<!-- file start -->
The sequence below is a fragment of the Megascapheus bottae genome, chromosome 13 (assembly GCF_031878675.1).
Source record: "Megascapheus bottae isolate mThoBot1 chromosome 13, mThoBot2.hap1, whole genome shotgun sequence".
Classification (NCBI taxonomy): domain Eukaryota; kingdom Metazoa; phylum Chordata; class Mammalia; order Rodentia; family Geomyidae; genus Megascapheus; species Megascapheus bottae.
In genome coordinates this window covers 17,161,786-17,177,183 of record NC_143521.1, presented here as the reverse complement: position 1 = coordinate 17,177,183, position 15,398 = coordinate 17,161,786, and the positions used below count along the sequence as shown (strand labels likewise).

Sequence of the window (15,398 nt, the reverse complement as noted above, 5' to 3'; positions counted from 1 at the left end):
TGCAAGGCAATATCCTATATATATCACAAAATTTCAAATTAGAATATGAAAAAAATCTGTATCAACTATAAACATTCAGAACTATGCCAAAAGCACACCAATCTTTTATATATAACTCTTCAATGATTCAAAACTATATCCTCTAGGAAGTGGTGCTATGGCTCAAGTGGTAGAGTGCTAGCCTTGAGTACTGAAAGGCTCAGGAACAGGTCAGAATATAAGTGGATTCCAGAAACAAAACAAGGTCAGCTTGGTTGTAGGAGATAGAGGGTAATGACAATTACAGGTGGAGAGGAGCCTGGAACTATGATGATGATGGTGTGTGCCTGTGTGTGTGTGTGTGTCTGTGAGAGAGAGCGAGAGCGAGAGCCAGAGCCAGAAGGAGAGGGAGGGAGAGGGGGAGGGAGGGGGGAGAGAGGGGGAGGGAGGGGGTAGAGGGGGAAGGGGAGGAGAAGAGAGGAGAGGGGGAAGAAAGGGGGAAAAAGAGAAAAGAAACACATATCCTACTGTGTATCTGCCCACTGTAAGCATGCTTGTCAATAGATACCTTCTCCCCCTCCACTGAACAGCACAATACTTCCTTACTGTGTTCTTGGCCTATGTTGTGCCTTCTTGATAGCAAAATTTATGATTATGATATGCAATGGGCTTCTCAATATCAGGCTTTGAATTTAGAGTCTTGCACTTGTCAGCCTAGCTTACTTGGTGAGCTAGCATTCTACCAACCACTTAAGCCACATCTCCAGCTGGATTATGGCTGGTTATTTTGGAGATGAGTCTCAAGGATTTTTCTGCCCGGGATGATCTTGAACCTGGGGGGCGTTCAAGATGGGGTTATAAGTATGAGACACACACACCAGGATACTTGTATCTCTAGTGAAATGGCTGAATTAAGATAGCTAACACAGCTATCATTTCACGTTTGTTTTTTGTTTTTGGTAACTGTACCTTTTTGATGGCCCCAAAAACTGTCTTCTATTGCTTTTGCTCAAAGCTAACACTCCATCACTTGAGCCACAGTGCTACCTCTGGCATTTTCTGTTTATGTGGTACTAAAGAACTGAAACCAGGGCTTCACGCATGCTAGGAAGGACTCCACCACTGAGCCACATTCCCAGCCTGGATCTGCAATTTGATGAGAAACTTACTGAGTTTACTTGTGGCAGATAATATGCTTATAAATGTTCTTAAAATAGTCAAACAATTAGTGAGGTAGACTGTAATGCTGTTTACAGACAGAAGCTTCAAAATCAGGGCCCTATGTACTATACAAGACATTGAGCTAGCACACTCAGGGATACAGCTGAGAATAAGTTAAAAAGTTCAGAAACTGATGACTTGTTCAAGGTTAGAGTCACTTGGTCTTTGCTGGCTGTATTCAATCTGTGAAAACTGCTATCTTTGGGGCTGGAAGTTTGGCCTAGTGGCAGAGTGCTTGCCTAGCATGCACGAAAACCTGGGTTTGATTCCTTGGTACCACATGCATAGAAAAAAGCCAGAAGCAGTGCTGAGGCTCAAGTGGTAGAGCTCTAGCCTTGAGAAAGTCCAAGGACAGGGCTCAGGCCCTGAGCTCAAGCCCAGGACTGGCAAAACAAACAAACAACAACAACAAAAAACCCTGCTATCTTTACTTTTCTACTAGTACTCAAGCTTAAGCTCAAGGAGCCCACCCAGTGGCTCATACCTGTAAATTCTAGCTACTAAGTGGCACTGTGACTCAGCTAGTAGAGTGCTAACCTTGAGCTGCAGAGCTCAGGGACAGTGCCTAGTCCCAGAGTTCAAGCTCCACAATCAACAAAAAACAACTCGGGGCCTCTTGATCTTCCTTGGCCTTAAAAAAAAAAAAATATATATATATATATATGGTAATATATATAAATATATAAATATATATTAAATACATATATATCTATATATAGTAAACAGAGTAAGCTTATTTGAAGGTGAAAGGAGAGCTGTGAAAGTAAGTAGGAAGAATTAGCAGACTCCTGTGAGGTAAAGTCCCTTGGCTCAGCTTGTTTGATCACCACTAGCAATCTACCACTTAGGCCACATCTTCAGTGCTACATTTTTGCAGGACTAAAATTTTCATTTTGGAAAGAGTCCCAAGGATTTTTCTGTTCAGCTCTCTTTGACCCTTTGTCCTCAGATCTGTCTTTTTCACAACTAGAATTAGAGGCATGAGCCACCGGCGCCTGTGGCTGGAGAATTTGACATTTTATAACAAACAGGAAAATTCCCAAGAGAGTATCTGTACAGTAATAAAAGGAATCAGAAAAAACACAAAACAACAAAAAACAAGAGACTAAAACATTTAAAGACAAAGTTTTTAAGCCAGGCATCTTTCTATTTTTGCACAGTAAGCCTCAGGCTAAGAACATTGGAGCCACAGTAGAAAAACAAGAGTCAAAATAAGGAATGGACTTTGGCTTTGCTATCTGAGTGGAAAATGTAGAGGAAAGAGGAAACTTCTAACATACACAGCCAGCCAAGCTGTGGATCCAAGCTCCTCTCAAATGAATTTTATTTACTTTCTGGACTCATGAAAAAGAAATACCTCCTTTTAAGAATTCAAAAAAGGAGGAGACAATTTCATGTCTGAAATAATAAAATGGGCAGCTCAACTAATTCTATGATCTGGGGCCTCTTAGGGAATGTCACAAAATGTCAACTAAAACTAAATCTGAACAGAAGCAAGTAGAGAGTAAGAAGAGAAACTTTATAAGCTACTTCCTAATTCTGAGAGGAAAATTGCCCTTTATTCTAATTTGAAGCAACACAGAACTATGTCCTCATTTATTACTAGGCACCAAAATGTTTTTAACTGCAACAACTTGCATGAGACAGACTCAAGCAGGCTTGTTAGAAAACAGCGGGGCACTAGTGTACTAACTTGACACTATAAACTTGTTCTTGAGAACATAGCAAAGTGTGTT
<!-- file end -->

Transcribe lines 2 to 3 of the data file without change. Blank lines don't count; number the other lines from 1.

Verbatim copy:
Source record: "Megascapheus bottae isolate mThoBot1 chromosome 13, mThoBot2.hap1, whole genome shotgun sequence".
Classification (NCBI taxonomy): domain Eukaryota; kingdom Metazoa; phylum Chordata; class Mammalia; order Rodentia; family Geomyidae; genus Megascapheus; species Megascapheus bottae.